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Outcomes-Based Summer Reading: Results
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Results from the California Summer Reading Outcomes Initiative

California's summer reading programs create communities of readers and library users

Summer learning loss can put children who lack access to summer learning programs nearly three grades behind their peers in reading by the end of fifth grade.1 Public library summer reading programs help prevent summer learning loss. They:

  • encourage free voluntary reading
  • motivate students to set and meet reading goals
  • help adults model good reading habits for children
  • provide free library events that extend the reading experience

Over 685,000 Californians signed up for public library summer reading programs and over 1.1 million attended summer reading events in 2013. Summer readers tell us that:2

  • They enjoy the summer reading program
    90% of children | 82% of teens | 80% of adults | 99% of families
  • They share books and talk about the books they read
    61% of children | 66% of teens | 78% of adults | 97% of families
  • They plan to come back to the library after the summer
    86% of children | 83% of teens | 85% of adults | 98% of families
  • They know that the library is a place where they can find things to read
    79% of children | 78% of teens | 79% of adults | 94% of families

Children who read, succeed. And California's summer readers and library users return to school ready to learn!

California's summer reading programs reach out to underserved communities

In 2013, over 4,000 previously-underserved children, teens, and adults took part in summer reading as a result of targeted outreach by librarians in nine California library jurisdictions.

In all, since 2010 over 14,000 underserved community members have taken part in summer reading as a result of targeted outreach by librarians participating in the California Summer Reading Outcomes Initiative. They include children and teens in a transitional housing facility, teens in a group home, Head Start parents, kids from targeted preschools, elementary schools, community centers, and housing projects, families in the WIC Program (low income women, infants, and children who are nutritionally at risk), and low-income children and teens enrolled in summer enrichment programs through the Summer Matters Initiative.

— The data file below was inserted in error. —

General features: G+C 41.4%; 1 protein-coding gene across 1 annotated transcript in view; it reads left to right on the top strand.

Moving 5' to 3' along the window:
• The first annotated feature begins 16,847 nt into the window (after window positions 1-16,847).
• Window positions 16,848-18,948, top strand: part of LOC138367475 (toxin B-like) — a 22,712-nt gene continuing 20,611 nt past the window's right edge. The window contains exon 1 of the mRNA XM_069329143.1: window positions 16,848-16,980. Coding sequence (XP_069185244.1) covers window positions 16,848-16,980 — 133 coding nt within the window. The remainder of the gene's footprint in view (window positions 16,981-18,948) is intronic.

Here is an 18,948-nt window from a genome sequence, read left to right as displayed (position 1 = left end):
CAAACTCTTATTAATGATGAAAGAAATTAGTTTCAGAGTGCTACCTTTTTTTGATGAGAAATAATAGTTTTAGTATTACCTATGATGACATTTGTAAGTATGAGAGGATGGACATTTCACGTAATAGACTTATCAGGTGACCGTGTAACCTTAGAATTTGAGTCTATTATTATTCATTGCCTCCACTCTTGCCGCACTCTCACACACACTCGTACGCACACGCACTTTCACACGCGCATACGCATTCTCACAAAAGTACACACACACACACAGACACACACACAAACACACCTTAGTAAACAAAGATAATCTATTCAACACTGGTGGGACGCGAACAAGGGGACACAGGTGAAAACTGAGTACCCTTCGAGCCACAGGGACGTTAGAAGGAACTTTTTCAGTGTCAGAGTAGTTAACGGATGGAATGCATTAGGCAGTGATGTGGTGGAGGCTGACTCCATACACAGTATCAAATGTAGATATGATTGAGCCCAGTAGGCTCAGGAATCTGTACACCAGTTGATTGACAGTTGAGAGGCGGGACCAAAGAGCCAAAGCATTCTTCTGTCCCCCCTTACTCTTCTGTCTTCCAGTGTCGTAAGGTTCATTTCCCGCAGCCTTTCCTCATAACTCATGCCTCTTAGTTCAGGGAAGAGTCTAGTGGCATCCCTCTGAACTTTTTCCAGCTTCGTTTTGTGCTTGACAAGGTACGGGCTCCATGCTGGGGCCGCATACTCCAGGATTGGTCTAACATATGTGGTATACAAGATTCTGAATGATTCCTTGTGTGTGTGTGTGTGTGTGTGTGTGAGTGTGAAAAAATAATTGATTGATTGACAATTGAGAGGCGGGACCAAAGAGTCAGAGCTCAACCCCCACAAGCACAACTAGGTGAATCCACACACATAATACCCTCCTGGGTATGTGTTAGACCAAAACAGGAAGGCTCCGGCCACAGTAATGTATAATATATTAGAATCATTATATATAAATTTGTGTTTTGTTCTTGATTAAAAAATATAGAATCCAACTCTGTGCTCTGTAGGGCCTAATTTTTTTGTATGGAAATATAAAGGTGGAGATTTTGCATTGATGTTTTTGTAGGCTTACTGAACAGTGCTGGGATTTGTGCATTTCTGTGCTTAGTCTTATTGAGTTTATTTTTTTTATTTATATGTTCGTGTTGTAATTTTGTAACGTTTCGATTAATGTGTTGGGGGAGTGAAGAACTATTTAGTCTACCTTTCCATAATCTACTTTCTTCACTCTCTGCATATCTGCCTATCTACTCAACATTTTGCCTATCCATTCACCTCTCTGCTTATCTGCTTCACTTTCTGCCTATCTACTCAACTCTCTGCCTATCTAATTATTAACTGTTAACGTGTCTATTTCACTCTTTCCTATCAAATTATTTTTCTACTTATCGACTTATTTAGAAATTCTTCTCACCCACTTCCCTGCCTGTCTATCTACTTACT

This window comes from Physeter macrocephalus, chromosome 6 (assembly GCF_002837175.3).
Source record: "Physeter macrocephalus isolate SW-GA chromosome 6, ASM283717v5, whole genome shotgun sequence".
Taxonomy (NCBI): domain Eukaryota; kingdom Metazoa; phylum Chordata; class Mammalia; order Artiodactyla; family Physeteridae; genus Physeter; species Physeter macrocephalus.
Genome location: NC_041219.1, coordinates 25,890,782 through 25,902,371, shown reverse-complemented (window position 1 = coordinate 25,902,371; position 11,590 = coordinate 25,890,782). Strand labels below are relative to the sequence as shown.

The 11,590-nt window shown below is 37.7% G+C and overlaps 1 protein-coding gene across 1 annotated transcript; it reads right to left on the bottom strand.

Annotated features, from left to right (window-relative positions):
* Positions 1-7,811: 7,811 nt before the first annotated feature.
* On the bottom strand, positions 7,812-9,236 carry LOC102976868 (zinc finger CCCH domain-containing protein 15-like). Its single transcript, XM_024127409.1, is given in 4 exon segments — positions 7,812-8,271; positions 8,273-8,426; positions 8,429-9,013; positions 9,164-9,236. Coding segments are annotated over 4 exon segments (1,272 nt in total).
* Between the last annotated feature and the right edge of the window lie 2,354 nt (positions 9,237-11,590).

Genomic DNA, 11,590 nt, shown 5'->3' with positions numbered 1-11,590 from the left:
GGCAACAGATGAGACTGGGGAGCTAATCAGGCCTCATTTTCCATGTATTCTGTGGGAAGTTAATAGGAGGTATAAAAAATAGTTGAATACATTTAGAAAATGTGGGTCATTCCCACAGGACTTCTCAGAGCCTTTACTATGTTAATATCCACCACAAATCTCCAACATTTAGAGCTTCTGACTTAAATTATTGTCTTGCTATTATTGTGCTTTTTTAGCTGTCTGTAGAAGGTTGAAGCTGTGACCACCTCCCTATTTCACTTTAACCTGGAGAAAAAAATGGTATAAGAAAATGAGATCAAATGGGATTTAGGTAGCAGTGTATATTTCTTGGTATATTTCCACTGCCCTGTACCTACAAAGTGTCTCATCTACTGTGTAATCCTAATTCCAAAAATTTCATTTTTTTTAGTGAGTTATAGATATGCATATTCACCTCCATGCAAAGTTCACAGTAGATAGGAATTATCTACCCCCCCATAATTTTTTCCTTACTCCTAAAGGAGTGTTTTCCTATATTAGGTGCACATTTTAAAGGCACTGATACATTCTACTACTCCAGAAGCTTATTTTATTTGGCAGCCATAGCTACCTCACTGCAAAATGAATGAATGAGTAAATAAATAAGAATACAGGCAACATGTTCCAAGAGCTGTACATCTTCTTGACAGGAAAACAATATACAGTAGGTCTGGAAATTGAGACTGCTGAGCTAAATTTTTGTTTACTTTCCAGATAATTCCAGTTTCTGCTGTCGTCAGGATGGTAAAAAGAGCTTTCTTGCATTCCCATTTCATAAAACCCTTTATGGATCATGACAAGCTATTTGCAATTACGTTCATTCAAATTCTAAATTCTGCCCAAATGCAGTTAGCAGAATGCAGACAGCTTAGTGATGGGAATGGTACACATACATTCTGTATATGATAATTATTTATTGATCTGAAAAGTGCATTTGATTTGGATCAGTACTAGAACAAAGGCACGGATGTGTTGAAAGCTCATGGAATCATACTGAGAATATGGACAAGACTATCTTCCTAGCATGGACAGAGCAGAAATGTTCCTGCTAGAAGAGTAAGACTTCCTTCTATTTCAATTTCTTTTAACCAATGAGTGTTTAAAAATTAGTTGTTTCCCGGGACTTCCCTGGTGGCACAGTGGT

These children, teens, and adults belonged to communities of readers and library users during the summer thanks to the outreach efforts of California librarians. And the effects of libraries' outreach and related community partnerships continue after the summer:

  • Sacramento Public Library took the summer reading program to a youth detention facility one year. Over 60 teens participated and 24 finished the program. All participants received books chosen with their interests and reading levels in mind. The library is now beginning to provide donated books for the facility’s library.
  • A Los Angeles Public Library staff member has reported: “The success to me was seeing so many new faces in the library. I continue to see some of them even after the close of the program, saying hello and of course checking out books.”
  • In Santa Cruz, in 2011, library staff reached out to a literacy program in a low-income housing area, and the site was subsequently added as a bookmobile stop.

Participating Libraries

Twenty one California library jurisdictions participated in the California Summer Reading Outcomes Initiative in 2013:

  • Anaheim Public Library
  • Arcadia Public Library
  • Daly City Public Library
  • Glendora Public Library
  • Huntington Beach Public Library
  • Long Beach Public Library
  • Los Angeles Public Library
  • Oakland Public Library
  • Ontario City Library
  • Orange County Public Libraries
  • Orland Free Library
  • Palo Alto City Library
  • Sacramento Public Library
  • Santa Barbara Public Library
  • San Francisco Public Library
  • San Luis Obispo County Library
  • San Mateo County Library
  • Santa Maria Public Library
  • Whittier Public Library
  • Willows Public Library
  • Yolo County Library

2. Results are based on a survey of 9,996 children, teens, and adults in 15 California library jurisdictions during summer 2013.